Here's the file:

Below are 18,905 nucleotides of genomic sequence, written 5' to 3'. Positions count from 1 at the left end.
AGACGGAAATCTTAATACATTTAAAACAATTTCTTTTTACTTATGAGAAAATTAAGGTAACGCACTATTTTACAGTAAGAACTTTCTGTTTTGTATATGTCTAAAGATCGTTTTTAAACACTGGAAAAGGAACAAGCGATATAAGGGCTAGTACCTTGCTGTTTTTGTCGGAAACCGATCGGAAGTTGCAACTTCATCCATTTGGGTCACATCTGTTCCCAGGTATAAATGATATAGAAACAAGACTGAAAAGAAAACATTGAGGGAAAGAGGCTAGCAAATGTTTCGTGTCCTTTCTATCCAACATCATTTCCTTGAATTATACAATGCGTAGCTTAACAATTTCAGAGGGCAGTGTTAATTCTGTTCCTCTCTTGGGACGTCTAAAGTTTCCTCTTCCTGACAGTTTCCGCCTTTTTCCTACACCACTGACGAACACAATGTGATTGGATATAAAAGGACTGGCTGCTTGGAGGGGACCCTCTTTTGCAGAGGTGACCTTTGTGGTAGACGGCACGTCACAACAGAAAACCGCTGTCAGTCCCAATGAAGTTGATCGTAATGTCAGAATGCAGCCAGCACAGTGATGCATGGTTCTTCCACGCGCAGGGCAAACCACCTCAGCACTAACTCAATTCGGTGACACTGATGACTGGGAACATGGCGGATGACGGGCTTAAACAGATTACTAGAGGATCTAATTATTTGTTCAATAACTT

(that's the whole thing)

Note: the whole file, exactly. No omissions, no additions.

Below are 18,905 nucleotides of genomic sequence, written 5' to 3'. Positions count from 1 at the left end.
AGACGGAAATCTTAATACATTTAAAACAATTTCTTTTTACTTATGAGAAAATTAAGGTAACGCACTATTTTACAGTAAGAACTTTCTGTTTTGTATATGTCTAAAGATCGTTTTTAAACACTGGAAAAGGAACAAGCGATATAAGGGCTAGTACCTTGCTGTTTTTGTCGGAAACCGATCGGAAGTTGCAACTTCATCCATTTGGGTCACATCTGTTCCCAGGTATAAATGATATAGAAACAAGACTGAAAAGAAAACATTGAGGGAAAGAGGCTAGCAAATGTTTCGTGTCCTTTCTATCCAACATCATTTCCTTGAATTATACAATGCGTAGCTTAACAATTTCAGAGGGCAGTGTTAATTCTGTTCCTCTCTTGGGACGTCTAAAGTTTCCTCTTCCTGACAGTTTCCGCCTTTTTCCTACACCACTGACGAACACAATGTGATTGGATATAAAAGGACTGGCTGCTTGGAGGGGACCCTCTTTTGCAGAGGTGACCTTTGTGGTAGACGGCACGTCACAACAGAAAACCGCTGTCAGTCCCAATGAAGTTGATCGTAATGTCAGAATGCAGCCAGCACAGTGATGCATGGTTCTTCCACGCGCAGGGCAAACCACCTCAGCACTAACTCAATTCGGTGACACTGATGACTGGGAACATGGCGGATGACGGGCTTAAACAGATTACTAGAGGATCTAATTATTTGTTCAATAACTT